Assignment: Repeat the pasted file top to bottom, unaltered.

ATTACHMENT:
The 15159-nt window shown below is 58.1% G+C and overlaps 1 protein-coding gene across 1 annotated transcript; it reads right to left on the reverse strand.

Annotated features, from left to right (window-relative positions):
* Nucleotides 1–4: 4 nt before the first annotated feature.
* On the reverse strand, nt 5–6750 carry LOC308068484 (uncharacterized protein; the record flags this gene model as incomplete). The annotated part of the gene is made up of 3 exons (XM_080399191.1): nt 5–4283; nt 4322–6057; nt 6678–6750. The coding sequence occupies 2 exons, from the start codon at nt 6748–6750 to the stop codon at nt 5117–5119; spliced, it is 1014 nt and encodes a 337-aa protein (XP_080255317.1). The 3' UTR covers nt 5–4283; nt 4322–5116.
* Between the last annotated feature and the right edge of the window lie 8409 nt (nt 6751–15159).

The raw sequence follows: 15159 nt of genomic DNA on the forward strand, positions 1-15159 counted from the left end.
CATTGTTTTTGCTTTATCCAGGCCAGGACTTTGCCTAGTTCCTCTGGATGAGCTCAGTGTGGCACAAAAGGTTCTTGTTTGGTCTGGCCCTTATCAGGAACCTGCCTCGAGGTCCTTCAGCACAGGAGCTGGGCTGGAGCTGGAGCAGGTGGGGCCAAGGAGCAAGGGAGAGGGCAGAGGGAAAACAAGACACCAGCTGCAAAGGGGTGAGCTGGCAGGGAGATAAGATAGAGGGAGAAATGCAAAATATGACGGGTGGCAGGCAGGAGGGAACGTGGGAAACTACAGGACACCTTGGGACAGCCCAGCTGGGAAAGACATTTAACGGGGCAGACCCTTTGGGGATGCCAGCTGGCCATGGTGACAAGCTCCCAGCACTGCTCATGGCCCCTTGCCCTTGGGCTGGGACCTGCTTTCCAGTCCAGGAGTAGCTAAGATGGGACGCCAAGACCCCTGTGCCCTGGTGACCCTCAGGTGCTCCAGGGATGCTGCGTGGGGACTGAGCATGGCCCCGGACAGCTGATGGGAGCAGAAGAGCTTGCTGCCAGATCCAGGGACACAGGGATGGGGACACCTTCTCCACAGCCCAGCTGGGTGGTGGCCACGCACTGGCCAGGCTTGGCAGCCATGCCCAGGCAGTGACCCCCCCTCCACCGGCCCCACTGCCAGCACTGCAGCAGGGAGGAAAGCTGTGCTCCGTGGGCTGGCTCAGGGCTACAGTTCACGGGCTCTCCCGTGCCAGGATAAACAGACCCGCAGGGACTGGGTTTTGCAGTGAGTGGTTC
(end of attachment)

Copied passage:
The 15159-nt window shown below is 58.1% G+C and overlaps 1 protein-coding gene across 1 annotated transcript; it reads right to left on the reverse strand.

Annotated features, from left to right (window-relative positions):
* Nucleotides 1–4: 4 nt before the first annotated feature.
* On the reverse strand, nt 5–6750 carry LOC308068484 (uncharacterized protein; the record flags this gene model as incomplete). The annotated part of the gene is made up of 3 exons (XM_080399191.1): nt 5–4283; nt 4322–6057; nt 6678–6750. The coding sequence occupies 2 exons, from the start codon at nt 6748–6750 to the stop codon at nt 5117–5119; spliced, it is 1014 nt and encodes a 337-aa protein (XP_080255317.1). The 3' UTR covers nt 5–4283; nt 4322–5116.
* Between the last annotated feature and the right edge of the window lie 8409 nt (nt 6751–15159).

The raw sequence follows: 15159 nt of genomic DNA on the forward strand, positions 1-15159 counted from the left end.
CATTGTTTTTGCTTTATCCAGGCCAGGACTTTGCCTAGTTCCTCTGGATGAGCTCAGTGTGGCACAAAAGGTTCTTGTTTGGTCTGGCCCTTATCAGGAACCTGCCTCGAGGTCCTTCAGCACAGGAGCTGGGCTGGAGCTGGAGCAGGTGGGGCCAAGGAGCAAGGGAGAGGGCAGAGGGAAAACAAGACACCAGCTGCAAAGGGGTGAGCTGGCAGGGAGATAAGATAGAGGGAGAAATGCAAAATATGACGGGTGGCAGGCAGGAGGGAACGTGGGAAACTACAGGACACCTTGGGACAGCCCAGCTGGGAAAGACATTTAACGGGGCAGACCCTTTGGGGATGCCAGCTGGCCATGGTGACAAGCTCCCAGCACTGCTCATGGCCCCTTGCCCTTGGGCTGGGACCTGCTTTCCAGTCCAGGAGTAGCTAAGATGGGACGCCAAGACCCCTGTGCCCTGGTGACCCTCAGGTGCTCCAGGGATGCTGCGTGGGGACTGAGCATGGCCCCGGACAGCTGATGGGAGCAGAAGAGCTTGCTGCCAGATCCAGGGACACAGGGATGGGGACACCTTCTCCACAGCCCAGCTGGGTGGTGGCCACGCACTGGCCAGGCTTGGCAGCCATGCCCAGGCAGTGACCCCCCCTCCACCGGCCCCACTGCCAGCACTGCAGCAGGGAGGAAAGCTGTGCTCCGTGGGCTGGCTCAGGGCTACAGTTCACGGGCTCTCCCGTGCCAGGATAAACAGACCCGCAGGGACTGGGTTTTGCAGTGAGTGGTTC